The last production, A Year with Frog and Toad, was delightful in pretty much every way. The current production of Antigone, though, is significantly more thought-provoking in nature, showing a full switch of gears and the production team meeting the many challenges of this classic of Greek theatre.
The plot of Antigone is relatively simple. Antigone’s brother Polyneices has been killed and the king, Antigone’s Uncle Creon, has instructed that Polyneices be left where he died and not given proper burial. Antigone objects and the conflict between her and her uncle escalates since she steadfastly refuses to follow the directive as it will insult the gods and dishonor her brother’s spirit.
Especially effective in this production is the use of the Greek chorus. Due to scheduling issues, I had to attend the dress rehearsal. This meant that other than the production team and a few dozen students likely meeting an attendance requirement, the house was pretty empty. The chorus, consisting of 15 members, was free to move consistently throughout the entire theater. With all members speaking simultaneously and commenting on the principal characters’ actions and even their thoughts, the chorus is used to address the moral conflicts and character flaws brilliantly.
As with local productions of nearly any play, direct and obvious parallels to contemporary events are added and maximized throughout this fairly faithful staging. In a short scene during which members of the chorus are in modern dress before the first act, the peaceful kneeling of NFL players is used quite well in connecting inability and refusal to follow expected patterns of behavior. It even has Corrie Taylor, who plays Antigone, kneeling as she looks for and fails to find much support in a preview of the plot that directly follows.
As Antigone, Taylor is quite good and meets the requirements of the heavy role almost completely. Personally, I think she’s at her best when she shows her highest levels of restraint and allows her facial expressions rather than volume to show the audience what the character is experiencing. In addition, she looks just right for the role and she truly dazzles.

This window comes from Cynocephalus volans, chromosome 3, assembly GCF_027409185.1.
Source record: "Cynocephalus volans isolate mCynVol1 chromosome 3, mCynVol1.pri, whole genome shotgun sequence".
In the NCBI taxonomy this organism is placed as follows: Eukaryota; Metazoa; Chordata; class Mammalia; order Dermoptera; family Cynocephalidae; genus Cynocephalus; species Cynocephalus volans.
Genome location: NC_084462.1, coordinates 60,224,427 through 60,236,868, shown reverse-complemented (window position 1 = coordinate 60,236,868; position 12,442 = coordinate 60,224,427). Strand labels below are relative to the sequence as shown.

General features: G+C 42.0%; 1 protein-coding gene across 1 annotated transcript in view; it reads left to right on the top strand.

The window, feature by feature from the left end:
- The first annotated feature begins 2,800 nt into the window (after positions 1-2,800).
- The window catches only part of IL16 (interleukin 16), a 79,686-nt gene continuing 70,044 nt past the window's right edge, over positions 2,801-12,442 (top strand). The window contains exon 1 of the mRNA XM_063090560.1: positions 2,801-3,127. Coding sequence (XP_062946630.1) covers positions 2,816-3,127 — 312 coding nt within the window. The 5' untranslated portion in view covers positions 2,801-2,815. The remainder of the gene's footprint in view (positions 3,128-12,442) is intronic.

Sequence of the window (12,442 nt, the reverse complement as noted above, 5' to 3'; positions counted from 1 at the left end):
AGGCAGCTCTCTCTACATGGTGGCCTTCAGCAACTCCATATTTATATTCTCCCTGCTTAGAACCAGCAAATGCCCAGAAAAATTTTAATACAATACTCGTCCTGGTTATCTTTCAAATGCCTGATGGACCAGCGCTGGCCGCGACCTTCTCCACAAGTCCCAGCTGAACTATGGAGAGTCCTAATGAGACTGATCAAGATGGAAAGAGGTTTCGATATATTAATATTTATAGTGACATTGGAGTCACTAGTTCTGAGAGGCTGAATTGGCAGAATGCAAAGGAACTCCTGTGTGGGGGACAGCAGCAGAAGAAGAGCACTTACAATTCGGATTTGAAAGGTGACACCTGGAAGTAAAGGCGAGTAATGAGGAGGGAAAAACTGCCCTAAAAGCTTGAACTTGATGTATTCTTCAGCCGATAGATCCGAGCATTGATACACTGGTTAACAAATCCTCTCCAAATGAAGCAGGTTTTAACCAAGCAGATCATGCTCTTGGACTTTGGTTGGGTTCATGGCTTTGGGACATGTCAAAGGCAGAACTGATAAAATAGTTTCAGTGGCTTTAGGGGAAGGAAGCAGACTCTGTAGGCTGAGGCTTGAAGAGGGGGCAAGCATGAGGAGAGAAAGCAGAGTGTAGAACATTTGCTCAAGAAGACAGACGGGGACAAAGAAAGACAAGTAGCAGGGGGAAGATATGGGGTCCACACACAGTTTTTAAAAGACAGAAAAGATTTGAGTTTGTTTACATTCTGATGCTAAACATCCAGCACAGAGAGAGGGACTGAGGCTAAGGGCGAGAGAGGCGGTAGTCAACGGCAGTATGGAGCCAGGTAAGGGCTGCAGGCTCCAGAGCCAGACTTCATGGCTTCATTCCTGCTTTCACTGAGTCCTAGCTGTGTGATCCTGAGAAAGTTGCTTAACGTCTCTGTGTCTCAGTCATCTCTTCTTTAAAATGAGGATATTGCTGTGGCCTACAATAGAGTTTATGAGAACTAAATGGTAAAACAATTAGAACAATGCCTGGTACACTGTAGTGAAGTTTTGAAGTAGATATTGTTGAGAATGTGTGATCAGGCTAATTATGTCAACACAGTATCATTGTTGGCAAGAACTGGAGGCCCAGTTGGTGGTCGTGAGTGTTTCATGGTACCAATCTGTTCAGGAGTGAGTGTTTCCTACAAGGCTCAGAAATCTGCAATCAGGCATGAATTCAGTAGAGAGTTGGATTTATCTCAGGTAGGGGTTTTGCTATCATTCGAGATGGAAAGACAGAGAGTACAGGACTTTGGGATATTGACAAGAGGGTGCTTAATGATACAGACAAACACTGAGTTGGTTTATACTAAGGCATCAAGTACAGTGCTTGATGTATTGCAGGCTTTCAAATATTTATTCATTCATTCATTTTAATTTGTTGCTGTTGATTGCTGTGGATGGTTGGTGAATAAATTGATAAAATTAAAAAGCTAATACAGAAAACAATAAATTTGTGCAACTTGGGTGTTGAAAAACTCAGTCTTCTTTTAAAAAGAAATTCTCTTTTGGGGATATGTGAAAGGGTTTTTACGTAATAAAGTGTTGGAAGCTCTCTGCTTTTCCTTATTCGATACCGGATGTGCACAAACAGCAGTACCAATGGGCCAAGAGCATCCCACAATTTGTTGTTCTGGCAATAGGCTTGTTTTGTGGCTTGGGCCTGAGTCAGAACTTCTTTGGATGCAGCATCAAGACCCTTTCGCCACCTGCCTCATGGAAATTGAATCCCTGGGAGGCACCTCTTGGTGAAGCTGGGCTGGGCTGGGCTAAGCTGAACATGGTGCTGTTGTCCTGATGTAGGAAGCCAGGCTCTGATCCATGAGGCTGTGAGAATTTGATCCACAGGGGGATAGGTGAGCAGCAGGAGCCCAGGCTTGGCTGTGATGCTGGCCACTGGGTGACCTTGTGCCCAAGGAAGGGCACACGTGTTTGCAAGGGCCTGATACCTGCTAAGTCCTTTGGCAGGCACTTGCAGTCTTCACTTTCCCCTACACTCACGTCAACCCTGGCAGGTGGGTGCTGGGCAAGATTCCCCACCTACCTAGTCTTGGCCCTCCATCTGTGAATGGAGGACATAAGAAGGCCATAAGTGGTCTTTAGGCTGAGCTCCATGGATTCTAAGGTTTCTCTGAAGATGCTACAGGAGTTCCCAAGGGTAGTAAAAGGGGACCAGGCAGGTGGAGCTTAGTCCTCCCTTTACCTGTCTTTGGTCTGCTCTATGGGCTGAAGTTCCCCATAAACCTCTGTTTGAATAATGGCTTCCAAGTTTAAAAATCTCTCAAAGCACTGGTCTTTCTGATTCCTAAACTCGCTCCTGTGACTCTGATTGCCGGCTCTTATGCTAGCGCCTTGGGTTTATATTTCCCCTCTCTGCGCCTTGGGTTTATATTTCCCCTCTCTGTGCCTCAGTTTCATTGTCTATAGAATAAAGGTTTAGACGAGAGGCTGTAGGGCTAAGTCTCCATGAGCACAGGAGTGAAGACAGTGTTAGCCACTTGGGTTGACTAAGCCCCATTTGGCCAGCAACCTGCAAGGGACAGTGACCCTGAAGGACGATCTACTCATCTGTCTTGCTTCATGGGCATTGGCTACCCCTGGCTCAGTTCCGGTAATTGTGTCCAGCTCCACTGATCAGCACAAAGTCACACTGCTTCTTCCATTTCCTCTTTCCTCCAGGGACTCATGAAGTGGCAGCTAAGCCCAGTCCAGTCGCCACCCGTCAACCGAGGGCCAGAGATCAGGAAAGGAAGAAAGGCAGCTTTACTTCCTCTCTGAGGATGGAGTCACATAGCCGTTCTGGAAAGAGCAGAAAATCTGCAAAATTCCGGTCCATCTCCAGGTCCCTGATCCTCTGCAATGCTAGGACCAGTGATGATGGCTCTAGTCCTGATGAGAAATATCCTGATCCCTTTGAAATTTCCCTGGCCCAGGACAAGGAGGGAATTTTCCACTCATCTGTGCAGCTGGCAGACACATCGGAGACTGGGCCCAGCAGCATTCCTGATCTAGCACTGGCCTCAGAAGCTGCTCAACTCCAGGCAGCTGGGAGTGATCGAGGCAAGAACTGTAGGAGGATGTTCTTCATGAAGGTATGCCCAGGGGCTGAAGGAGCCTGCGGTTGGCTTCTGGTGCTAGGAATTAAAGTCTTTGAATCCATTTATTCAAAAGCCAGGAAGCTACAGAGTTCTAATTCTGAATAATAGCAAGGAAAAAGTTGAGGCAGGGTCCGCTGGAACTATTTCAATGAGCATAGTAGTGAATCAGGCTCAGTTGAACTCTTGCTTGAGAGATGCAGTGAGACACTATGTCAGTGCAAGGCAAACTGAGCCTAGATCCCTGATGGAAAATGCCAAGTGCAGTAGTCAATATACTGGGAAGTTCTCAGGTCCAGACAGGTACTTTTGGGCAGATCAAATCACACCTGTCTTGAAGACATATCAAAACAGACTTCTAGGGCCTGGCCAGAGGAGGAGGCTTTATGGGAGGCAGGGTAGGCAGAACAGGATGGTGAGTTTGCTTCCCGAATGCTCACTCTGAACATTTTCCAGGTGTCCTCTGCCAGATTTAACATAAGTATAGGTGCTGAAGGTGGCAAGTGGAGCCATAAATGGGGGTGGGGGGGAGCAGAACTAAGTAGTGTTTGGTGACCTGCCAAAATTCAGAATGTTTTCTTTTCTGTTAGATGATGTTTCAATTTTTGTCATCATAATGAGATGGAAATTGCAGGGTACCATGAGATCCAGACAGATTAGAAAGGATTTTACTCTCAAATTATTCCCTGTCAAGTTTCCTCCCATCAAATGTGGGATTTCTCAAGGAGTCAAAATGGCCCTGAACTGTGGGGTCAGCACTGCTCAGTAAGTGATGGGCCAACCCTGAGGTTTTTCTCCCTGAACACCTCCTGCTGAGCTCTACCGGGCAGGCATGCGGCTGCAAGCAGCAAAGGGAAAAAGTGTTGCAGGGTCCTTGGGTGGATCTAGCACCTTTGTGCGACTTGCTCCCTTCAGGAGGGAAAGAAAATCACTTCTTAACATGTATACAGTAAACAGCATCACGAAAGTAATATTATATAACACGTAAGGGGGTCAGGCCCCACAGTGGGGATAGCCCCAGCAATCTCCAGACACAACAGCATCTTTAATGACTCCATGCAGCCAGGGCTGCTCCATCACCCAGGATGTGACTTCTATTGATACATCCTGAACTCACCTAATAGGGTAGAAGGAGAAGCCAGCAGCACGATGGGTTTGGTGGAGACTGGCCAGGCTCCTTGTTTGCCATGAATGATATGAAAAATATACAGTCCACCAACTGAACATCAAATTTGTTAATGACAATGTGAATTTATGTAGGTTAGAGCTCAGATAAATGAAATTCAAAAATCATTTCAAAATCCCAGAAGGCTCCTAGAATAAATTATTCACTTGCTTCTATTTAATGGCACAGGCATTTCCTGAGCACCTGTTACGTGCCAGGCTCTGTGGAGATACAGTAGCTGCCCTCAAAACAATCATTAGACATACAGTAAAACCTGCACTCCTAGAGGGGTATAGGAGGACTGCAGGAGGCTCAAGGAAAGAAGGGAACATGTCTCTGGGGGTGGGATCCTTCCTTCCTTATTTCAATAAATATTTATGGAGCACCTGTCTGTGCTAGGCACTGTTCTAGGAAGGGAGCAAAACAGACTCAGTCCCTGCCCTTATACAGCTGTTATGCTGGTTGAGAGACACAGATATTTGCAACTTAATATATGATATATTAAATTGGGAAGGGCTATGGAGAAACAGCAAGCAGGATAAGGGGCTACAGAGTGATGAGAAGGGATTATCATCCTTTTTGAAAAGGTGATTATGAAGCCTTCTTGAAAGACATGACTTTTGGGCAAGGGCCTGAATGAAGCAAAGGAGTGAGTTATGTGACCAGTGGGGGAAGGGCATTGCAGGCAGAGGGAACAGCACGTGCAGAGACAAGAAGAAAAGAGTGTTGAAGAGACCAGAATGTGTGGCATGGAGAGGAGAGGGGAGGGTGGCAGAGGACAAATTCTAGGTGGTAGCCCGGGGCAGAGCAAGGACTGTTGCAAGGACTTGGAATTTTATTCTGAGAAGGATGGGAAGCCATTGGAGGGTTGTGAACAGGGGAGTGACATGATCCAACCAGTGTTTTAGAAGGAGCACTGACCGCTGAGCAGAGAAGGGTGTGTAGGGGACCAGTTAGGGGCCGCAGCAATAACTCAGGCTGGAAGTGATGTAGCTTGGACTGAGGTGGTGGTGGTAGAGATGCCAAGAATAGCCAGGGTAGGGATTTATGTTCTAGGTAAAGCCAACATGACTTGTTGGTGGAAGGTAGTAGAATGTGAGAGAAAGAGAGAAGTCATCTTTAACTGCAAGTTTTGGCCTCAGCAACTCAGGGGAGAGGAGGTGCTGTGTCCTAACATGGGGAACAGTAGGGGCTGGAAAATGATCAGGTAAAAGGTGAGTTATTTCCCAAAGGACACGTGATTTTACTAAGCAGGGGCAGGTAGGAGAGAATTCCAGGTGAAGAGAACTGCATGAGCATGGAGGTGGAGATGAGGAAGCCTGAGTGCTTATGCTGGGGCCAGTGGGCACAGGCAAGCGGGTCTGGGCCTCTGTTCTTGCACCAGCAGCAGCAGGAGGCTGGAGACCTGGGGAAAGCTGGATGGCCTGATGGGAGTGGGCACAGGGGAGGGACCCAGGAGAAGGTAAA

As King Creon, Anthony D’Virgilio is also well chosen. The moral journey and battle with ego he faces require much of the actor, but he manages to portray the struggles completely.
Laughs are few here, but those included all come from always-reliable senior Vince Rainelli, who plays a sentry. When he graduates and moves on, Rainelli will surely be missed.
The many other members of the ensemble cast are well-chosen and they move through their scenes flawlessly, even during the preview performance.
Director Jeff Casazza has timed every challenging element beautifully for Antigone. The variety of movements is significant and maximizes the power of the chorus as it advances and critiques the bloody plot.
Scenic and lighting designer Professor Mark Ridgeway has added much to the production and managed to integrate the house as well as the stage in his design to create a full theatrical environment. Many elements were simple and for that reason they work well. A well-lit and enormous bloodied mask dominates the stage, allowing the bodies of chorus members to fill in as props. This is most evident in a scene during which a seer advising Creon mounts and stands atop members of the chorus, giving the tiny actress playing an old blind man enormous stature.
If for no other reason, Purdue University Fort Wayne Department of Theatre’s production of Antigone warrants attendance for its expression of artistry. If it inspires thought about justice and conviction, that should serve as a bonus of seeing this very old but timeless tale.
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